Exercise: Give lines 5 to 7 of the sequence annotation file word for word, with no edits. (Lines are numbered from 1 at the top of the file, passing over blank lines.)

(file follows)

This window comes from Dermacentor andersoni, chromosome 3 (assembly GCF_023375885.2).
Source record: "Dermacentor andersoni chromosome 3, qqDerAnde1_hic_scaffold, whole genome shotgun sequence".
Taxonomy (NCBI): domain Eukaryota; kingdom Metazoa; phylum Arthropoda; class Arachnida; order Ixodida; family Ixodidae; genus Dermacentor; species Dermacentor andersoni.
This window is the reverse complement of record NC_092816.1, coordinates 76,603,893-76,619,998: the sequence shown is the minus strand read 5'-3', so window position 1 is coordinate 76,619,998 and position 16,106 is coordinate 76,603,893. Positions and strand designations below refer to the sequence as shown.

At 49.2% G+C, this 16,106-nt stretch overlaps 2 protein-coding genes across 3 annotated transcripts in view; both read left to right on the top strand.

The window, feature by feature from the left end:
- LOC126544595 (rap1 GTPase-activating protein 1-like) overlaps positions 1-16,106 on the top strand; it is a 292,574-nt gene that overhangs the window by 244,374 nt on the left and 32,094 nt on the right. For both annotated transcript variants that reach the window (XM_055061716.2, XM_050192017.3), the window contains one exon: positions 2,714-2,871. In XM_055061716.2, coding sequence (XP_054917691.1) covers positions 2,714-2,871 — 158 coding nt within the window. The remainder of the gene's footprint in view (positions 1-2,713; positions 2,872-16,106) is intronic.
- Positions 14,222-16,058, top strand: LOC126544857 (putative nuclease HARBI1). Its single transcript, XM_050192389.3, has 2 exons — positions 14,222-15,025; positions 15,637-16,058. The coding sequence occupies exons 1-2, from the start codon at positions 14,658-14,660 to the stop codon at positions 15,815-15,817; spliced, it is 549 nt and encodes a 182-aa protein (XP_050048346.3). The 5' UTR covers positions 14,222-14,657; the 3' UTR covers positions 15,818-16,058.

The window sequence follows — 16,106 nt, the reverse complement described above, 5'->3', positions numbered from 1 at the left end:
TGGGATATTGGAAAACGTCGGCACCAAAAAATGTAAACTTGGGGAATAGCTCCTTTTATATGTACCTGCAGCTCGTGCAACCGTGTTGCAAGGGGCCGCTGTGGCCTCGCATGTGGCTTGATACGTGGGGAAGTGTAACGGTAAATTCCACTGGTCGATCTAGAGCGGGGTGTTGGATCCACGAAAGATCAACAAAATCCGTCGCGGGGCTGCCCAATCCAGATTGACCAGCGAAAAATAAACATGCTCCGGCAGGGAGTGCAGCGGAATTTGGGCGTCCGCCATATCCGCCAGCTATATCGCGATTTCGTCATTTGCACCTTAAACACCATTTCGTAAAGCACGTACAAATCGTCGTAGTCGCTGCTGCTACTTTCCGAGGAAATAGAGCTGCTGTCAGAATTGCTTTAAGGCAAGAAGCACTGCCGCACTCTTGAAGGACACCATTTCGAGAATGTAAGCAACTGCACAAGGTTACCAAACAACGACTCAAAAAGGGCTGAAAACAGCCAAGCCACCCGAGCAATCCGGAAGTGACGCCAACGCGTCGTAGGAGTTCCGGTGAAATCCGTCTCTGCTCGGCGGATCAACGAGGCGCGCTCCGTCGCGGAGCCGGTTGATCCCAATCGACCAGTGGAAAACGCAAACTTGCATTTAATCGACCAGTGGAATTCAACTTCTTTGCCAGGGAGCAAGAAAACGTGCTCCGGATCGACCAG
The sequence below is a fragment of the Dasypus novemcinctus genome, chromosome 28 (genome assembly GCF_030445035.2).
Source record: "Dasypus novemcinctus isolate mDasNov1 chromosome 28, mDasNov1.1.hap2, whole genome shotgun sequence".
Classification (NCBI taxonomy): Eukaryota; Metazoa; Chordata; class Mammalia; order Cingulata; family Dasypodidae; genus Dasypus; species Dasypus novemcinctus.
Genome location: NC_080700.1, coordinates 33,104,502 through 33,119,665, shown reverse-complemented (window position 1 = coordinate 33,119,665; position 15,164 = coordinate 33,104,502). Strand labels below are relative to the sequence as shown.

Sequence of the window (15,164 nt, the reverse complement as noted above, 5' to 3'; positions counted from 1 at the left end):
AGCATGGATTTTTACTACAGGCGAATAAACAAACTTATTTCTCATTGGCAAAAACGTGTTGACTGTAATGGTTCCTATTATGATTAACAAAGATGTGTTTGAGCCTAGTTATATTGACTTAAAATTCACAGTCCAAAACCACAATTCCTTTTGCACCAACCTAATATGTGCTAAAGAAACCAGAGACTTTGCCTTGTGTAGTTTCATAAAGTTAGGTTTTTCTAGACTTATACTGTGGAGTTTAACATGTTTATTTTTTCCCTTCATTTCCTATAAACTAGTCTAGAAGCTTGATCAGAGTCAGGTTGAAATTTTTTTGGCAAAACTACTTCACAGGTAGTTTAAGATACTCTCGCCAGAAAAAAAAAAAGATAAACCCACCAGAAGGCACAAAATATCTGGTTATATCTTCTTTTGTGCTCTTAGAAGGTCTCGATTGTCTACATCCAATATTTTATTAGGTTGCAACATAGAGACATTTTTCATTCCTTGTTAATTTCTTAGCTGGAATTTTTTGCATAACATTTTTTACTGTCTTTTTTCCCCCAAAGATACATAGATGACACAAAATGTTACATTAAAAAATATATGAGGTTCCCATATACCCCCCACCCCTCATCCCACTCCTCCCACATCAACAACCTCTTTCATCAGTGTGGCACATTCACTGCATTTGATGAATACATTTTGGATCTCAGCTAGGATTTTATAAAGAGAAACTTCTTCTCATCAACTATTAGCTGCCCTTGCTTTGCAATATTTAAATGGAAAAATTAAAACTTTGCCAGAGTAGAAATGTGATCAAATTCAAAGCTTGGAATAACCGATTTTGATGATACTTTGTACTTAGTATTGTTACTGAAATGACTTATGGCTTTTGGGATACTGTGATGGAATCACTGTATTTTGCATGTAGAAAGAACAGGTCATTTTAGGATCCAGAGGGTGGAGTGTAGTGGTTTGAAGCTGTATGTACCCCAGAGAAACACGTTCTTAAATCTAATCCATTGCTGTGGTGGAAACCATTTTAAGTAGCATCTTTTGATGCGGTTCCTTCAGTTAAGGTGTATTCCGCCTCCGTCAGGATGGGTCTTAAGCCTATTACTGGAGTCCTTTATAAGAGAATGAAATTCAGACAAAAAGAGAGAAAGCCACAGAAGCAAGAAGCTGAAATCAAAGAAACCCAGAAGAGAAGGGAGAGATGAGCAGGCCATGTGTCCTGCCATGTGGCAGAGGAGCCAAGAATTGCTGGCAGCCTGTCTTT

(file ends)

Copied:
At 49.2% G+C, this 16,106-nt stretch overlaps 2 protein-coding genes across 3 annotated transcripts in view; both read left to right on the top strand.

The window, feature by feature from the left end:
- LOC126544595 (rap1 GTPase-activating protein 1-like) overlaps positions 1-16,106 on the top strand; it is a 292,574-nt gene that overhangs the window by 244,374 nt on the left and 32,094 nt on the right. For both annotated transcript variants that reach the window (XM_055061716.2, XM_050192017.3), the window contains one exon: positions 2,714-2,871. In XM_055061716.2, coding sequence (XP_054917691.1) covers positions 2,714-2,871 — 158 coding nt within the window. The remainder of the gene's footprint in view (positions 1-2,713; positions 2,872-16,106) is intronic.